The conductor, composer and pianist André Previn has died at the age of 89 at his Manhattan home. An 11-time Grammy Award and four-time Oscar winner, he was a dazzlingly versatile artist who moved easily between classical music, jazz, film and pop.

André Previn. Photo © A. P. Mutter

Born Andreas Ludwig Prewin on April 6, 1929 in Berlin, he entered the Berlin Conservatory at the age of six after his parents realised he had perfect pitch. But Previn’s father, who was Jewish, soon moved the family to Paris in 1938 to escape Nazi Germany. The family remained in Paris for about a year until relocating once again to Los Angeles, where Previn studied composition with Mario Castelnuovo-Tedesco. His musical interests were varied and he pursued all of them with a similar focus – he became highly skilled at jazz piano, playing with the likes of Ella Fitzgerald, and occasionally conducted the California Youth Symphony. As a high school student, Previn began to arrange and compose film scores for MGM, which later saw him contracted as a composer-conductor. Over the course of his career, he would score, play in or conduct more than 50 films, winning Oscars for adapting the music of Broadway musicals Gigi, Porgy and Bess, Irma La Douce and My Fair Lady.

While completing military service in San Francisco in the early 1950s, Previn undertook private conducting lessons with Pierre Monteux. Though he continued to work in film after his military service came to an end, by the 1960s conducting became his primary focus. Having occasionally guest conducted at the Los Angeles Philharmonic, Previn now spent many years conducting in small cities to gain experience and leave behind the label of Hollywood composer.

His first breakthrough came when he succeeded John Barbirolli as chief conductor of the Houston Symphony Orchestra. The following year saw him appointed principal conductor of the London Symphony Orchestra, a position he would hold for 11 years, and from 1975 to 1984 he was music director of the Pittsburgh Symphony Orchestra. He was also principal conductor of the Royal Philharmonic Orchestra from 1985 to 1988. In 1985, Previn became music director of the Los Angeles Philharmonic. The tenure was a stormy one, seeing him clash often with the orchestra’s manager, Ernest Fleischmann. Previn would resign in 1989 following a disagreement over the appointment of his successor. In more recent years, he was music director of the Oslo Philharmonic from 2002 to 2006, and in 2009 was named Principal Guest Conductor of Tokyo’s NHK Symphony Orchestra.

During his time with the London Symphony, Previn made regular television appearances in order to broaden the orchestra’s reach. He conducted the LSO on André Previn’s Music Night, a weekly program on the BBC, and appeared in the Morecambe and Wise Christmas Show in 1971 and 1972. He also appeared in interviews with other artists, game shows and documentaries about popular music and jazz. In America, he hosted the series Previn and the Pittsburgh, introducing the wider public to the Pittsburgh Symphony Orchestra. He became known as a charismatic public figure who brought classical music to the people.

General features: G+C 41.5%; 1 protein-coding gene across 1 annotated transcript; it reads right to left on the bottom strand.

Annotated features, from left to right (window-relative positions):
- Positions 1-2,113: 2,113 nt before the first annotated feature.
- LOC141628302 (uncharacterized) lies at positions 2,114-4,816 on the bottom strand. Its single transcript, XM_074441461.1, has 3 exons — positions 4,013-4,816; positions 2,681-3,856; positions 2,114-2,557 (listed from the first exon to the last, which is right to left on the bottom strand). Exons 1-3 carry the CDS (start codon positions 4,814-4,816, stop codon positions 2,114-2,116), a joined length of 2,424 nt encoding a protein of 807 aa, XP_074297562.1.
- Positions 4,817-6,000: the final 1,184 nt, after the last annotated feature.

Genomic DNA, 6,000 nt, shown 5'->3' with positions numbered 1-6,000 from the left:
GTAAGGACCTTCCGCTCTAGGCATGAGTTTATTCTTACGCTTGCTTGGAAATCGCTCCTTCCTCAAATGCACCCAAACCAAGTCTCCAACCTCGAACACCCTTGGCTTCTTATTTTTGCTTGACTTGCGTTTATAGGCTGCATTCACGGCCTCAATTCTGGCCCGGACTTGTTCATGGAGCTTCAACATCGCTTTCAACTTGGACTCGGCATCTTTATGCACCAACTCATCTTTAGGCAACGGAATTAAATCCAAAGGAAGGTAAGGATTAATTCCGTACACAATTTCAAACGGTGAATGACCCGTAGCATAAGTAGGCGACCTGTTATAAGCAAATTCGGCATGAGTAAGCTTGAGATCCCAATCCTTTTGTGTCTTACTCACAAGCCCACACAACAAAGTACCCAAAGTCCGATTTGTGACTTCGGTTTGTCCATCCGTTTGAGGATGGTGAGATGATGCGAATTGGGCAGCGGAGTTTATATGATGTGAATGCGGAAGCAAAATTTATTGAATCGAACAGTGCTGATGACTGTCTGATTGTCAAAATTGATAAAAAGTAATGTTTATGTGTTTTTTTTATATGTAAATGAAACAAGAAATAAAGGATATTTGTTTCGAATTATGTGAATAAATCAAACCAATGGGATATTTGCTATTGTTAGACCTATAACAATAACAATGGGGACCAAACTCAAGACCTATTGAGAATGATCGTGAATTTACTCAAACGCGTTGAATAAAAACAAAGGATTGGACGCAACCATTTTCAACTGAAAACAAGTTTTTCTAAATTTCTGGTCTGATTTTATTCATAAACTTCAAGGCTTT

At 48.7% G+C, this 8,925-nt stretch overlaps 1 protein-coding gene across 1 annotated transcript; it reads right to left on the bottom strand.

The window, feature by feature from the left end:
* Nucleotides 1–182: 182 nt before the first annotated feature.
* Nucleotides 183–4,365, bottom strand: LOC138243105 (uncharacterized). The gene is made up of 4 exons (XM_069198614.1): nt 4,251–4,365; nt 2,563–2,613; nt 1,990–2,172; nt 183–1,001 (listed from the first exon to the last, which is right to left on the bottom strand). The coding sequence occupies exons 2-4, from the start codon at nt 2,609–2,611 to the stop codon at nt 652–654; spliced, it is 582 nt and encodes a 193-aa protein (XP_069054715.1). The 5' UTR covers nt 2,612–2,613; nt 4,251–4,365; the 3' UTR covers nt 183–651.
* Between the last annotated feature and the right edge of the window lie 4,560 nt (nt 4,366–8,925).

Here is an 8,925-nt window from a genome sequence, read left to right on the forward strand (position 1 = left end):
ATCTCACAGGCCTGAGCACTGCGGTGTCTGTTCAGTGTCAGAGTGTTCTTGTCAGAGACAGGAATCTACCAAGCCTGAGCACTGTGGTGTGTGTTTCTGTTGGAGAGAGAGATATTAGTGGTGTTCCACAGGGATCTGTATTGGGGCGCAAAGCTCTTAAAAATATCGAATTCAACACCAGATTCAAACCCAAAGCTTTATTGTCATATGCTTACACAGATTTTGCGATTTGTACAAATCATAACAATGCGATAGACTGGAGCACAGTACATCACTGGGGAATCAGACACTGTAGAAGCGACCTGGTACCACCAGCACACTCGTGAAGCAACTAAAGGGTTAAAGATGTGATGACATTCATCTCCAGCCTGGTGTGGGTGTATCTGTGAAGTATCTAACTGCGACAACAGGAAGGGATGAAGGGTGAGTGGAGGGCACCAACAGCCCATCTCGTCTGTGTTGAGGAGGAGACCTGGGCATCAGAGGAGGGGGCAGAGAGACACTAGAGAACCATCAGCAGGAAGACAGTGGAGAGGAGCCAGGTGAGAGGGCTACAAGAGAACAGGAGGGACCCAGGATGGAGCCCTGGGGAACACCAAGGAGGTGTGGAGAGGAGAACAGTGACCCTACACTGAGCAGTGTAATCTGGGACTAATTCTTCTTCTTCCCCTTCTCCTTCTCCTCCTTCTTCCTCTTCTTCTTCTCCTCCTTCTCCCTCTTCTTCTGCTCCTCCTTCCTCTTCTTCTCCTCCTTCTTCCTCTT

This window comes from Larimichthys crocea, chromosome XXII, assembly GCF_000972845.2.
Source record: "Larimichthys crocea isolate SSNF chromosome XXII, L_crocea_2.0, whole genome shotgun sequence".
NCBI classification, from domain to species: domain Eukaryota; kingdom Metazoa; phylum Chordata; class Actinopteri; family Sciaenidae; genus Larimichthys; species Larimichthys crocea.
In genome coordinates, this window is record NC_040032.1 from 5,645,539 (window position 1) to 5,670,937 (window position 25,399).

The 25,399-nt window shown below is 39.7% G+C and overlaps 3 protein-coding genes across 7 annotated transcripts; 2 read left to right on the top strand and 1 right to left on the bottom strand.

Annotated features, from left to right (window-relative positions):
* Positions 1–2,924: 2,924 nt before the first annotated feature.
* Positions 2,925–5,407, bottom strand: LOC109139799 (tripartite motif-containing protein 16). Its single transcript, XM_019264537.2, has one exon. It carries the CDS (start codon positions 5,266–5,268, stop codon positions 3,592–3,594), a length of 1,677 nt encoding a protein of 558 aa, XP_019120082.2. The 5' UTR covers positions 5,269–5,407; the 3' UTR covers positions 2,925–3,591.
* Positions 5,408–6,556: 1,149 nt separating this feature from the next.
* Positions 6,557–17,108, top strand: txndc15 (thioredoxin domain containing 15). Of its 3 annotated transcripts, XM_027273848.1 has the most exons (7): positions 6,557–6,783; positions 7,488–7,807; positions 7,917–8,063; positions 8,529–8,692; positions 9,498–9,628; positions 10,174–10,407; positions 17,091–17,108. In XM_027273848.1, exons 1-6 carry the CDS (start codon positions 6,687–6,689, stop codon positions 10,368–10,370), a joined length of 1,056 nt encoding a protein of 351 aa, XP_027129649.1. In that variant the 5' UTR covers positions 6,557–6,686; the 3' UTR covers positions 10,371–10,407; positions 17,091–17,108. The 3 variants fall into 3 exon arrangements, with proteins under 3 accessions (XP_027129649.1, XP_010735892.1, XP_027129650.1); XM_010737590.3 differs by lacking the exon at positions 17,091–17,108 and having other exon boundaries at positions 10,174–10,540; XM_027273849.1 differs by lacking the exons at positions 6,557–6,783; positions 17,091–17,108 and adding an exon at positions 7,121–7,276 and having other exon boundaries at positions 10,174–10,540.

As well as maintaining his career as a jazz pianist, Previn continued to compose throughout his career, writing musicals, orchestral and chamber works and several concertos, among them a cello sonata for Yo-Yo Ma and a piano concerto for Vladimir Ashkenazy. His largest-scale work was an operatic adaptation of Tennessee Williams’ A Streetcar Named Desire, which premiered at San Francisco Opera in 1998 and was written for Renée Fleming. Previn was working on an “opera of sorts” called Penelope – to a libretto by Tom Stoppard – for the soprano up until his death. It is due to receive its premiere at Boston’s Tanglewood Festival this July, while the Sydney Symphony Orchestra performs Previn’s earlier collaboration with Stoppard, Every Good Boy Deserves Favour, in November.

In addition to his television appearances, Previn’s public profile was heightened thanks to his five marriages, one of which was to the actor Mia Farrow. His fifth marriage was to the violinist Anne-Sophie Mutter – though they divorced four years later, the pair remained good friends and colleagues.

Previn’s discography is unsurprisingly vast, his many recordings with the London Symphony particularly acclaimed and the result of a close relationship with record label EMI. He championed the works of Vaughan Williams and William Walton, and was celebrated for his interpretation of the Russian repertoire. He was the first to record the uncut version of Rachmaninov’s Second Symphony in 1973, a touchstone recording widely regarded as helping spark a re-evaluation of the composer’s music. Previn was also distinguished for his interpretations of the French repertoire, and he spent much of the late 70s conducting Messiaen’s Turangalîla-Symphonie, then a little-known work. His early recordings as a piano soloist are included in Philips’ Great Pianists of the 20th Century series.

Among his many achievements, Previn was created a Knight Commander of the Order of the British Empire in 1996, and in 1998 he received a Kennedy Center Honor for lifetime achievement in music.